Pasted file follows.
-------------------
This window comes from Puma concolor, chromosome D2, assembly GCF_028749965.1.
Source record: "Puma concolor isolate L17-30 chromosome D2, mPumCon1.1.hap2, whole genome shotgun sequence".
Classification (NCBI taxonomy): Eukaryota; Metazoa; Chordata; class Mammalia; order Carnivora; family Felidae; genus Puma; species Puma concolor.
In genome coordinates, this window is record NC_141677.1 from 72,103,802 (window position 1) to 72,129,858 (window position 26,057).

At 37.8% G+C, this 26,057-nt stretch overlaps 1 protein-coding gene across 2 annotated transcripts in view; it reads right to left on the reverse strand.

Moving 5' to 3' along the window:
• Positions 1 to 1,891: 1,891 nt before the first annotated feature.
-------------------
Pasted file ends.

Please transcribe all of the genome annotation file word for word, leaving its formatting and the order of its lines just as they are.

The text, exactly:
This window comes from Puma concolor, chromosome D2, assembly GCF_028749965.1.
Source record: "Puma concolor isolate L17-30 chromosome D2, mPumCon1.1.hap2, whole genome shotgun sequence".
Classification (NCBI taxonomy): Eukaryota; Metazoa; Chordata; class Mammalia; order Carnivora; family Felidae; genus Puma; species Puma concolor.
In genome coordinates, this window is record NC_141677.1 from 72,103,802 (window position 1) to 72,129,858 (window position 26,057).

At 37.8% G+C, this 26,057-nt stretch overlaps 1 protein-coding gene across 2 annotated transcripts in view; it reads right to left on the reverse strand.

Moving 5' to 3' along the window:
• Positions 1 to 1,891: 1,891 nt before the first annotated feature.